Kampot & Kep, when we almost went to the beach in Cambodia
March 28, 2014 | By Mitch & Jewels |
The southern coast of Cambodia has a few notable beach towns and islands. We almost spent time lounging on beaches – but got distracted instead. We took a bus from Phnom Penh to Kampot, which was quick, comfortable, and uneventful on the Giant Ibis bus company (it’s a shame they don’t go everywhere). Our intention was to spend a few days in each Kampot and Kep, although we ended up staying entirely in Kampot but taking a few day-trips to Kep.
Kampot is an adorable little town whose central traffic circle features a sculpture of a giant durian (no, really). It’s not on the beach by any means, but it is on a river and quite near beaches. We stayed at the Pepper Guesthouse on Guesthouse Road (where a bunch of guesthouses are) and got a super fancy lovely room for $10/night, plus they had excellent breakfasts available. There are cute options 5 – 6 kilometers out of town, with the downside being that you’re 5 – 6 kilometers out of town. Of the places in town, we were quite happy with the Pepper Guesthouse, and we enjoyed supporting the family that runs it.
The town has a lot of stuff going on, but (thankfully after Phnom Penh) has very mellow street traffic. There are a ton of great restaurants and bars – extra props to the cocktail happy hour at Rikitikitavi, the ribs at the Rusty Key, the baked goods at Sisters II and Epic Café, plus the bubble tea place which makes you feel like you walked into a Japanese schoolgirl’s version of Barbie’s dreamhouse. There are also about a dozen hair salons. Jewels attempted her first SE Asia haircut and got only somewhat butchered.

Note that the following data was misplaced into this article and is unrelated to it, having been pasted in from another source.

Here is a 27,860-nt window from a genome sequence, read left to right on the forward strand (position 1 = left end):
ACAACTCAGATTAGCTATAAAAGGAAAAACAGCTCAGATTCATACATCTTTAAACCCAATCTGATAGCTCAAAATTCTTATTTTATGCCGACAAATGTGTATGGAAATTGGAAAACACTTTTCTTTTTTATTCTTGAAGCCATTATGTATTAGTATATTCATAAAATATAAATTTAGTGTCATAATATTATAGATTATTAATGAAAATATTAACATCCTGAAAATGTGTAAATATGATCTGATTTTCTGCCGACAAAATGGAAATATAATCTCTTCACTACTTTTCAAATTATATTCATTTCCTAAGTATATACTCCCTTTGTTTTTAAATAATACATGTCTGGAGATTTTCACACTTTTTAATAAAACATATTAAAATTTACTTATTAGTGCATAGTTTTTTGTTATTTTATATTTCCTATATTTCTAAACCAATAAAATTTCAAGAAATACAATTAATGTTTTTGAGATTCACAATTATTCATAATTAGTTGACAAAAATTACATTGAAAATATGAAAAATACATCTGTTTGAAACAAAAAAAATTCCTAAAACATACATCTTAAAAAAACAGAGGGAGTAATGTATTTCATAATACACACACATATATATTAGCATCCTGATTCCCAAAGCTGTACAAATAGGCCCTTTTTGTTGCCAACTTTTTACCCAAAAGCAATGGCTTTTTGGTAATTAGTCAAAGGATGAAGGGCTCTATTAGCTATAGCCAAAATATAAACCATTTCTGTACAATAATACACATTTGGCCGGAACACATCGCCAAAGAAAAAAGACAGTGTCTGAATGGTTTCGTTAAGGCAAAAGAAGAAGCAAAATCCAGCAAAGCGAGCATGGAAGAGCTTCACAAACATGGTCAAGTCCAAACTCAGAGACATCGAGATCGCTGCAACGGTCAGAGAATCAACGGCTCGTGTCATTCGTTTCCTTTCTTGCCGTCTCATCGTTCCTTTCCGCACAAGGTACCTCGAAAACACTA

The Kampot market was fascinating. At first we were disappointed that it was dominated by clothing and jewelry (as many markets here are), until we saw the food sections… Live chickens, dead chickens, chickens being killed (some requiring 2 takes because of the dullness of the knife). Same with ducks. Crabs, eels, fish – both alive and dead. Dried shrimp. Pepper – lots of Kampot pepper. This weird brown mass that may have been either pepper paste or fish paste. “Normal” fruits and veggies interspersed with green papaya, green mango, dragonfruit, durian, tamarind, and a variety of things we didn’t recognize.